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Anti-Bullying

What is bullying?

A definition of bullying

There is no legal definition of bullying. But it is usually defined as repeated behaviour which is intended to hurt someone either emotionally or physically, and is often aimed at certain people because of their race, religion, gender or sexual orientation or any other aspect such as appearance or disability.

Bullying can take many forms including:

  • physical assault
  • teasing
  • making threats
  • name calling
  • cyber bullying

Bullying can happen anywhere: at school, travelling to and from school, in sporting teams, between neighbours or in the workplace.

What is cyber bullying?

Cyber bullying is bullying through a mobile phone or online (eg by email, instant messenger or on social network sites). Cyber bullying is just as serious. Read more about cyber bullying.

How to deal with bullying at school

If you are being bullied at school, tell a friend, tell a teacher and tell your parents. It won't stop unless you do. It can be hard to do this so if you don't feel you can do it in person it might be easier to write a note to your parents explaining how you feel, or perhaps confide in someone outside the immediate family, like a grandparent, aunt, uncle or cousin and ask them to help you tell your parents what's going on.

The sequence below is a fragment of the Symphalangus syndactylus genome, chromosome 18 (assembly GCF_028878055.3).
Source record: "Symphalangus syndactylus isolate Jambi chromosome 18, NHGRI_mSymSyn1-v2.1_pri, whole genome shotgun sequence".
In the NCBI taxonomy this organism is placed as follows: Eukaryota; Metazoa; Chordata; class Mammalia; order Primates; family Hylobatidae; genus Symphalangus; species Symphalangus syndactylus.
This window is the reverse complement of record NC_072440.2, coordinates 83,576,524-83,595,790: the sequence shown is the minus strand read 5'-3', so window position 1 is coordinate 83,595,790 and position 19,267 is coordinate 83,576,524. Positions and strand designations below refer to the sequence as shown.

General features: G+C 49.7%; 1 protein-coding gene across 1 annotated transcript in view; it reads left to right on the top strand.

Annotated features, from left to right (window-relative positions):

Your form tutor needs to know what is going on so try to find a time to tell him or her when it won't be noticeable. You could stay behind on the pretext of needing help with some work. If you don't feel you can do that, then speak to the school nurse. Don't be tempted to respond to any bullying or hit back because you could get hurt or get into trouble.

Bullying includes:

  • people calling you names
  • making things up to get you into trouble
  • hitting, pinching, biting, pushing and shoving
  • taking things away from you
  • damaging your belongings
  • stealing your money
  • taking your friends away from you
  • posting insulting messages or rumours, in person on the Internet or by IM (cyberbullying)
  • threats and intimidation
  • making silent or abusive phone calls
  • sending you offensive phone texts
  • bullies can also frighten you so that you don't want to go to school, so that you pretend to be ill to avoid them